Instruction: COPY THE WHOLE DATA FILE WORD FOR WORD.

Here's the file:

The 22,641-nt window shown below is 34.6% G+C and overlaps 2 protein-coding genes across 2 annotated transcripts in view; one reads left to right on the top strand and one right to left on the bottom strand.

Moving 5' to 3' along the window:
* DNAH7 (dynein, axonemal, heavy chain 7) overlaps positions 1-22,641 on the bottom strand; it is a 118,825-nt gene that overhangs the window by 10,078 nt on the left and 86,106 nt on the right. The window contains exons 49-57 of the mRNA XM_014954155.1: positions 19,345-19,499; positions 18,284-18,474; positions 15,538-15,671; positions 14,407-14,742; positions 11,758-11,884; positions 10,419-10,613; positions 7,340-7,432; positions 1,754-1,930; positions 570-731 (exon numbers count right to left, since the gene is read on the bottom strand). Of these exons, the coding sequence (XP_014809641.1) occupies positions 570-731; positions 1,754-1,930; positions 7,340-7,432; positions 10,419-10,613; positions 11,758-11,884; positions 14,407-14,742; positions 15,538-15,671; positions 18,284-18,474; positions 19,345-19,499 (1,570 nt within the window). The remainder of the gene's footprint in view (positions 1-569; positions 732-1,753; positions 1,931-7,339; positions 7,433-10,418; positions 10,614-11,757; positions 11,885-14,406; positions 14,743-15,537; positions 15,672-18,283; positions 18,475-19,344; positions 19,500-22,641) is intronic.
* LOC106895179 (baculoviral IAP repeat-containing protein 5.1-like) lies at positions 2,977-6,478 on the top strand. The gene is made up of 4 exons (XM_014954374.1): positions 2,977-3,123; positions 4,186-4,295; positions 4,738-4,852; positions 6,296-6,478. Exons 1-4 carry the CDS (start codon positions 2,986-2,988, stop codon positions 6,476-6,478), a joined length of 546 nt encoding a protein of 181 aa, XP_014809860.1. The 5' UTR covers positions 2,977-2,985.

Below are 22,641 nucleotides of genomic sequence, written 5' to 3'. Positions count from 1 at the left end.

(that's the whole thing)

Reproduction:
The 22,641-nt window shown below is 34.6% G+C and overlaps 2 protein-coding genes across 2 annotated transcripts in view; one reads left to right on the top strand and one right to left on the bottom strand.

Moving 5' to 3' along the window:
* DNAH7 (dynein, axonemal, heavy chain 7) overlaps positions 1-22,641 on the bottom strand; it is a 118,825-nt gene that overhangs the window by 10,078 nt on the left and 86,106 nt on the right. The window contains exons 49-57 of the mRNA XM_014954155.1: positions 19,345-19,499; positions 18,284-18,474; positions 15,538-15,671; positions 14,407-14,742; positions 11,758-11,884; positions 10,419-10,613; positions 7,340-7,432; positions 1,754-1,930; positions 570-731 (exon numbers count right to left, since the gene is read on the bottom strand). Of these exons, the coding sequence (XP_014809641.1) occupies positions 570-731; positions 1,754-1,930; positions 7,340-7,432; positions 10,419-10,613; positions 11,758-11,884; positions 14,407-14,742; positions 15,538-15,671; positions 18,284-18,474; positions 19,345-19,499 (1,570 nt within the window). The remainder of the gene's footprint in view (positions 1-569; positions 732-1,753; positions 1,931-7,339; positions 7,433-10,418; positions 10,614-11,757; positions 11,885-14,406; positions 14,743-15,537; positions 15,672-18,283; positions 18,475-19,344; positions 19,500-22,641) is intronic.
* LOC106895179 (baculoviral IAP repeat-containing protein 5.1-like) lies at positions 2,977-6,478 on the top strand. The gene is made up of 4 exons (XM_014954374.1): positions 2,977-3,123; positions 4,186-4,295; positions 4,738-4,852; positions 6,296-6,478. Exons 1-4 carry the CDS (start codon positions 2,986-2,988, stop codon positions 6,476-6,478), a joined length of 546 nt encoding a protein of 181 aa, XP_014809860.1. The 5' UTR covers positions 2,977-2,985.

Below are 22,641 nucleotides of genomic sequence, written 5' to 3'. Positions count from 1 at the left end.